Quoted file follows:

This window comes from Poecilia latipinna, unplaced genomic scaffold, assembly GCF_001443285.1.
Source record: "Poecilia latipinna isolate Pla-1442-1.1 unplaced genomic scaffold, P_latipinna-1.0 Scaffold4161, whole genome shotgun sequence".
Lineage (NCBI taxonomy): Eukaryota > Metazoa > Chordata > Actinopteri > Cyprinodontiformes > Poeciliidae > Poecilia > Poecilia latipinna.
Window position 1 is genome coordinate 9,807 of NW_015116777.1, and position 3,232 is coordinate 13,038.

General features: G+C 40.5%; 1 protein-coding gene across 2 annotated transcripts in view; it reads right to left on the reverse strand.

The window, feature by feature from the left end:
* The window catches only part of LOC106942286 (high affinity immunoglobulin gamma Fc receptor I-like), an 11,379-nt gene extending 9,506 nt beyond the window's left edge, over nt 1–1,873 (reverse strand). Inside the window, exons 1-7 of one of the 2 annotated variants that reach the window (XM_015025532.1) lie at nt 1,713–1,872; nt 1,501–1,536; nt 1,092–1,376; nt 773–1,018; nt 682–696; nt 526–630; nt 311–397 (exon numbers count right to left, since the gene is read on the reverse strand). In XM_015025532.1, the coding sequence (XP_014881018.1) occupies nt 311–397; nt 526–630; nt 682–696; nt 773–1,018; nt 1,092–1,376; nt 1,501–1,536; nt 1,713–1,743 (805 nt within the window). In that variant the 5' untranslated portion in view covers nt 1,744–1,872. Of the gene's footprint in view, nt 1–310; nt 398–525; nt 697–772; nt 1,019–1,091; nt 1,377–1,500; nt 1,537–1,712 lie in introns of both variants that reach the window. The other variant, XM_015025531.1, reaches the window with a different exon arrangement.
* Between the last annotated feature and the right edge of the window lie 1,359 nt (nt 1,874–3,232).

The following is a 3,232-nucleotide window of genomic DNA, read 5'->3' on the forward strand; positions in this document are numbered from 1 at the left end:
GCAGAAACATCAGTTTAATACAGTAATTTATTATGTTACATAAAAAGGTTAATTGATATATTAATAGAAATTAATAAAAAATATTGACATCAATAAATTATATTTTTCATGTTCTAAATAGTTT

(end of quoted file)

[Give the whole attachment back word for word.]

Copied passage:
This window comes from Poecilia latipinna, unplaced genomic scaffold, assembly GCF_001443285.1.
Source record: "Poecilia latipinna isolate Pla-1442-1.1 unplaced genomic scaffold, P_latipinna-1.0 Scaffold4161, whole genome shotgun sequence".
Lineage (NCBI taxonomy): Eukaryota > Metazoa > Chordata > Actinopteri > Cyprinodontiformes > Poeciliidae > Poecilia > Poecilia latipinna.
Window position 1 is genome coordinate 9,807 of NW_015116777.1, and position 3,232 is coordinate 13,038.

General features: G+C 40.5%; 1 protein-coding gene across 2 annotated transcripts in view; it reads right to left on the reverse strand.

The window, feature by feature from the left end:
* The window catches only part of LOC106942286 (high affinity immunoglobulin gamma Fc receptor I-like), an 11,379-nt gene extending 9,506 nt beyond the window's left edge, over nt 1–1,873 (reverse strand). Inside the window, exons 1-7 of one of the 2 annotated variants that reach the window (XM_015025532.1) lie at nt 1,713–1,872; nt 1,501–1,536; nt 1,092–1,376; nt 773–1,018; nt 682–696; nt 526–630; nt 311–397 (exon numbers count right to left, since the gene is read on the reverse strand). In XM_015025532.1, the coding sequence (XP_014881018.1) occupies nt 311–397; nt 526–630; nt 682–696; nt 773–1,018; nt 1,092–1,376; nt 1,501–1,536; nt 1,713–1,743 (805 nt within the window). In that variant the 5' untranslated portion in view covers nt 1,744–1,872. Of the gene's footprint in view, nt 1–310; nt 398–525; nt 697–772; nt 1,019–1,091; nt 1,377–1,500; nt 1,537–1,712 lie in introns of both variants that reach the window. The other variant, XM_015025531.1, reaches the window with a different exon arrangement.
* Between the last annotated feature and the right edge of the window lie 1,359 nt (nt 1,874–3,232).

The following is a 3,232-nucleotide window of genomic DNA, read 5'->3' on the forward strand; positions in this document are numbered from 1 at the left end:
GCAGAAACATCAGTTTAATACAGTAATTTATTATGTTACATAAAAAGGTTAATTGATATATTAATAGAAATTAATAAAAAATATTGACATCAATAAATTATATTTTTCATGTTCTAAATAGTTT